We should be very clear, however, that we stand with governments that move toward respect for individual rights, protection of minorities (whether ethnic or religious) and economic reform. Morsi may be an ally, but we cannot give the impression that we approve of or are indifferent to domestic repression. Understanding that we have limited abilities to determine events, we nevertheless should undertake what steps we can take with Egypt to try to deter repressive behavior and to encourage Morsi to fulfill his obligations (including limiting smuggling of arms to Egypt).
After Morsi’s announcement, the US State Department merely observed that Morsi’s moves “raise concerns for many Egyptians and for the international community”, hardly a resounding US denunciation.
The ‘stability and peace’ trade-off that was reached between Clinton and Morsi in Cairo is clear; in return for Morsi persuading Hamas to agree to a ceasefire with Israel, the US would allow him to seize new ‘temporary’ political powers under the guise of ensuring ‘stability’, both in Egypt and in the region…
As will become clear, in the longer-term Clinton’s deal with Morsi has weakened Israel by linking its security to the Muslim Brotherhood’s political ambitions: if the US does not give a free hand to the Brotherhood in Egypt, the Egyptians will cease to rein in Hamas.
Clearly, this new dynamic works actively against Israel; the more Hamas threatens Israel, the more the US will have to concede to the Brotherhood in Cairo; a formula that only motivates the Brotherhood to allow Hamas’ military capabilities strengthen further, all while the Brotherhood uses its control of Egypt to advance towards its planned ‘last stage’, namely the eventual liquidation of Israel.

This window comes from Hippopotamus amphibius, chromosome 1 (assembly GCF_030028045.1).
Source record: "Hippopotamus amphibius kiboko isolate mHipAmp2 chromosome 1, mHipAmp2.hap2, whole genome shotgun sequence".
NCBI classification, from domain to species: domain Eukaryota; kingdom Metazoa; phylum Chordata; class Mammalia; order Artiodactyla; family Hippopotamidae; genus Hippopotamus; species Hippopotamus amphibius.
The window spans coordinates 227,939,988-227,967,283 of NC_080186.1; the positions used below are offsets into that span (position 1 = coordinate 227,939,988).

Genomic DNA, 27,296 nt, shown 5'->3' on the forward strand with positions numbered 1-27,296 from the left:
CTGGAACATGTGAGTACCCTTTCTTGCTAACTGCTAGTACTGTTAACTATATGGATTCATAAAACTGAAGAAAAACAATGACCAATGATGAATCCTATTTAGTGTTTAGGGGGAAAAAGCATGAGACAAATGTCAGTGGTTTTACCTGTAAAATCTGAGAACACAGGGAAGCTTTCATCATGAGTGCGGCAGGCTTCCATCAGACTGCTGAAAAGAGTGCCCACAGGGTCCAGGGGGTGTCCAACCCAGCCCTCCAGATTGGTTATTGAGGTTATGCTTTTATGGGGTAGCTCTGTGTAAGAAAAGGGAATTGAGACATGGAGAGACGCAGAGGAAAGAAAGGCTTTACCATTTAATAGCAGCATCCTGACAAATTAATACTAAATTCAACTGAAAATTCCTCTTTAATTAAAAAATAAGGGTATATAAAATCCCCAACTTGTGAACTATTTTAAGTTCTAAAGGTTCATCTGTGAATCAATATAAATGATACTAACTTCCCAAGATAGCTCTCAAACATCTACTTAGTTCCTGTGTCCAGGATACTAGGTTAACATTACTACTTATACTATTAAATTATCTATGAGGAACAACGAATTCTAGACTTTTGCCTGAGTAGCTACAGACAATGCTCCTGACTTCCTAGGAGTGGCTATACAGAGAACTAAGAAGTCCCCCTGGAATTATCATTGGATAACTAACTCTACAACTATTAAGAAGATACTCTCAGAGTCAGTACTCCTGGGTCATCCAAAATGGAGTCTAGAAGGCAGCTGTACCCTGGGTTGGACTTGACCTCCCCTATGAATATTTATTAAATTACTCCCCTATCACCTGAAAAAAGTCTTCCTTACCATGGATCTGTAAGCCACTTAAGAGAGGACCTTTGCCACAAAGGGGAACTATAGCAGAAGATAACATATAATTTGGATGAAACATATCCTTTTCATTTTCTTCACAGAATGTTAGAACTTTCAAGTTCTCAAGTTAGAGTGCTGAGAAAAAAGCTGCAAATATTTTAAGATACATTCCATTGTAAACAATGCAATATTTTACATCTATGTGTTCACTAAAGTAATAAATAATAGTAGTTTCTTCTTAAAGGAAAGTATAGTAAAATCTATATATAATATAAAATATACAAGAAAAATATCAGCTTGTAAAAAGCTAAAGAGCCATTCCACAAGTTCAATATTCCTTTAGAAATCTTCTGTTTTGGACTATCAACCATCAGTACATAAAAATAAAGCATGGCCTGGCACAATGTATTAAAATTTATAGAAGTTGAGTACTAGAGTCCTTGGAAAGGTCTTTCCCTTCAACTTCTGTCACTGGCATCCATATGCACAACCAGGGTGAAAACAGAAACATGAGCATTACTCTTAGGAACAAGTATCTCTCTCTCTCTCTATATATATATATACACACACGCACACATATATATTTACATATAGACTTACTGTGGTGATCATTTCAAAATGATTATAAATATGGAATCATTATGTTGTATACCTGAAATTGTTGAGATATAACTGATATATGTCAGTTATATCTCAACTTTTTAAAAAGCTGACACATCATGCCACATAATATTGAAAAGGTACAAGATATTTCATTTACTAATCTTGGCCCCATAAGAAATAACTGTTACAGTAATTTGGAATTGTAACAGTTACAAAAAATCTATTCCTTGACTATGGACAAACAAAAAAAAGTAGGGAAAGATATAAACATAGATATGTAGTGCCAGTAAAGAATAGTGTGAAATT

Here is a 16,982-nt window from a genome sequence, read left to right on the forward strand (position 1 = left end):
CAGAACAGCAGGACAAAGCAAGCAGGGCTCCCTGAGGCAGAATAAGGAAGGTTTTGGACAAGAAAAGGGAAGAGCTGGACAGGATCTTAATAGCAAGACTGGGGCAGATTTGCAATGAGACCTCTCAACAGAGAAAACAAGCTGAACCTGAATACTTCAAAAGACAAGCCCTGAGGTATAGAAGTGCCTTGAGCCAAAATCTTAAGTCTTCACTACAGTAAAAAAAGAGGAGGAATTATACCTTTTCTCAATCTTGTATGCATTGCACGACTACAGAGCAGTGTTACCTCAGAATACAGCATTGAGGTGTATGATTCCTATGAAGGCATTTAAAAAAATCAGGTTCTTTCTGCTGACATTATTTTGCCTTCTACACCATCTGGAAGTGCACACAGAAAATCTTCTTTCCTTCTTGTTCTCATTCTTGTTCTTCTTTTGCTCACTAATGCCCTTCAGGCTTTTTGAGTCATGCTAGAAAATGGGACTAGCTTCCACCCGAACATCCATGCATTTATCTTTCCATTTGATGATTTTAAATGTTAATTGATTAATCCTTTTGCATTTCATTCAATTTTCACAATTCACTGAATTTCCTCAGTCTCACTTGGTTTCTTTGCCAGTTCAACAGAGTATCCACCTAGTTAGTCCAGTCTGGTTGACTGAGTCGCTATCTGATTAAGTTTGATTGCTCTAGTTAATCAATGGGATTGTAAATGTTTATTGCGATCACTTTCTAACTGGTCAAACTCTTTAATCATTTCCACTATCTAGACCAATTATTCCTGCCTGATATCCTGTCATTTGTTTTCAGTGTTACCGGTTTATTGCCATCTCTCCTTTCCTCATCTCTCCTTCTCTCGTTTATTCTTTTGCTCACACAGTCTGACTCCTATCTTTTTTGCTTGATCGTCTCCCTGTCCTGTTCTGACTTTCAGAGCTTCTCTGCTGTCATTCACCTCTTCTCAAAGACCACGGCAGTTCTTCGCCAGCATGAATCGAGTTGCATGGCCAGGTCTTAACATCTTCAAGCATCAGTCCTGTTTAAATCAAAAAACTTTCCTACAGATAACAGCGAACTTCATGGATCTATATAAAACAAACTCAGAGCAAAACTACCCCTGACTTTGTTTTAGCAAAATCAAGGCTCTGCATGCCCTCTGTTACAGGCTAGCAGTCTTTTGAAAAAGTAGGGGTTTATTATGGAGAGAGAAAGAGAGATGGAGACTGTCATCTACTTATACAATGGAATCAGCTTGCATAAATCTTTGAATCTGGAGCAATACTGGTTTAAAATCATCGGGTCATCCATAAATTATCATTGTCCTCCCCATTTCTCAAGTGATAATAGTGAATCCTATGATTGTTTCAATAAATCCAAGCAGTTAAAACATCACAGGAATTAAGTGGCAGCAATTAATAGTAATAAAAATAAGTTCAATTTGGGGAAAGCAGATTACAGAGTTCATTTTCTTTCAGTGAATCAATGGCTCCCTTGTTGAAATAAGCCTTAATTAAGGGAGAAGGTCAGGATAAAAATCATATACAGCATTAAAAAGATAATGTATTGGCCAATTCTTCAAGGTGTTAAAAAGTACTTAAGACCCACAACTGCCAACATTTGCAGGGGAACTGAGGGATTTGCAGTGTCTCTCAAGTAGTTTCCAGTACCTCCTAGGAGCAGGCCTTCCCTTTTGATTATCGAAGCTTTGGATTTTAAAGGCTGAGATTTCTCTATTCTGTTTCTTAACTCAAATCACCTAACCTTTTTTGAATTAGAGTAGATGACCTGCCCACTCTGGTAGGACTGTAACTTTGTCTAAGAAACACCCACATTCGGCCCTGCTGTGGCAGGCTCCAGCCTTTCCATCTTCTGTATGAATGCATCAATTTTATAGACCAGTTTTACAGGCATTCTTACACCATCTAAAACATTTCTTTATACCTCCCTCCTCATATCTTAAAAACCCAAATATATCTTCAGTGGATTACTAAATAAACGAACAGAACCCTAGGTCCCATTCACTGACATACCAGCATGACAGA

Mubarak was our friend, but a bad guy. So he had to go, and Obama denounced him and helped force him out. Morsi is our enemy, and also is a bad guy. So Obama thinks he’s A-OK, and helped Morsi take power. That’s called “smart diplomacy.” You probably wouldn’t understand.
Other things are confusing, too. Did Obama know that Morsi was about to claim dictatorial powers when he made Morsi the “hero” of the Israel-Gaza cease fire? If so, did he mind? If Obama didn’t know–which seems more likely–does he now think that Morsi double-crossed him by capitalizing on his faux diplomatic mission to proclaim himself a dictator? Or is that one more thing that is A-OK with Obama? If Obama doesn’t like the fact that Morsi has cut “Arab Spring” democracy off at the knees, does he intend to do anything about it? Or, when bad things happen, is it “smart diplomacy” to do nothing and pretend you don’t mind?
.@sandmonkey We believe that the Egyptian revolution was an incredibly positive step forward and we want to see its aspirations fulfilled
— US Embassy Cairo (@USEmbassyCairo) November 25, 2012
McCain said that “American taxpayers expect” the president to tell Morsi that “our dollars will be directly related to the progress towards democracy, which you promised the people of Egypt, when your party and you were elected president.”
Click the image to watch.